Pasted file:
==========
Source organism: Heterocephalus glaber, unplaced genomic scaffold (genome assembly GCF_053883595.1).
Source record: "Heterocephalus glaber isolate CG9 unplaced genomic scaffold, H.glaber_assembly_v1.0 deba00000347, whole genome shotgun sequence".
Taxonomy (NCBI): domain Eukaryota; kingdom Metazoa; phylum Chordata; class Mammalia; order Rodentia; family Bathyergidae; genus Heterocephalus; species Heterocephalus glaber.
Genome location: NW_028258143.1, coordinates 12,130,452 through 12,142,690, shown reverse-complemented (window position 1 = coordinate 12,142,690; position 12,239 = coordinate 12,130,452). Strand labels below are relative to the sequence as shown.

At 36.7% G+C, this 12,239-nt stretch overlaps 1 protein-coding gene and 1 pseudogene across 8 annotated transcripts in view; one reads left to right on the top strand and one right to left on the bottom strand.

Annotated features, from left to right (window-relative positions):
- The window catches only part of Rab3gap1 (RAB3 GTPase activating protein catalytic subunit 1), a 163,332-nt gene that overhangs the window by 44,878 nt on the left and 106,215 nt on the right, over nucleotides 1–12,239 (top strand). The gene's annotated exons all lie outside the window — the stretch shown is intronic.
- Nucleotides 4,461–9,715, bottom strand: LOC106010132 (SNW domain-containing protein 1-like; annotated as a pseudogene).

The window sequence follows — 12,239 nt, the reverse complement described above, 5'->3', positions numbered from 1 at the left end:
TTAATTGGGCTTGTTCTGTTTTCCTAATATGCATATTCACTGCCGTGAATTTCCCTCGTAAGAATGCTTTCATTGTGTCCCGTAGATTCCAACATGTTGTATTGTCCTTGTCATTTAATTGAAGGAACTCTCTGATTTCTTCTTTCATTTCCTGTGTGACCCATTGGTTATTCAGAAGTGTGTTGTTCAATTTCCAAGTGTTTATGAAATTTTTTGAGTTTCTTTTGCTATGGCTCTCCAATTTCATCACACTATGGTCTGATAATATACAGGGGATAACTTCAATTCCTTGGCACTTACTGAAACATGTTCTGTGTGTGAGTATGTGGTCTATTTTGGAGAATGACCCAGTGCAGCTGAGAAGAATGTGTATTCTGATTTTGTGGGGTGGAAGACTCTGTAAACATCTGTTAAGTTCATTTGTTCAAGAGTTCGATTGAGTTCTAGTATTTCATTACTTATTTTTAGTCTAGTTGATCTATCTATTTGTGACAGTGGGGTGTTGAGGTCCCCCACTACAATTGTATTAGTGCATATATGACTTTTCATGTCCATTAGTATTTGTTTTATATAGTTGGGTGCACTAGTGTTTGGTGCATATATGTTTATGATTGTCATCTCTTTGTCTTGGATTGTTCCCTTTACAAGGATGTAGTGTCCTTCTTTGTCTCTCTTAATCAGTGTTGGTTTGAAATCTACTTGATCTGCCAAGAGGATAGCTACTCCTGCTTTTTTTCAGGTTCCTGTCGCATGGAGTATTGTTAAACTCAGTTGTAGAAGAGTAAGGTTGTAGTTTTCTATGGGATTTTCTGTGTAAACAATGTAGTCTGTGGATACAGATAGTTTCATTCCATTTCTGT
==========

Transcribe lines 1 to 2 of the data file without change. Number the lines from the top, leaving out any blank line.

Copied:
Source organism: Heterocephalus glaber, unplaced genomic scaffold (genome assembly GCF_053883595.1).
Source record: "Heterocephalus glaber isolate CG9 unplaced genomic scaffold, H.glaber_assembly_v1.0 deba00000347, whole genome shotgun sequence".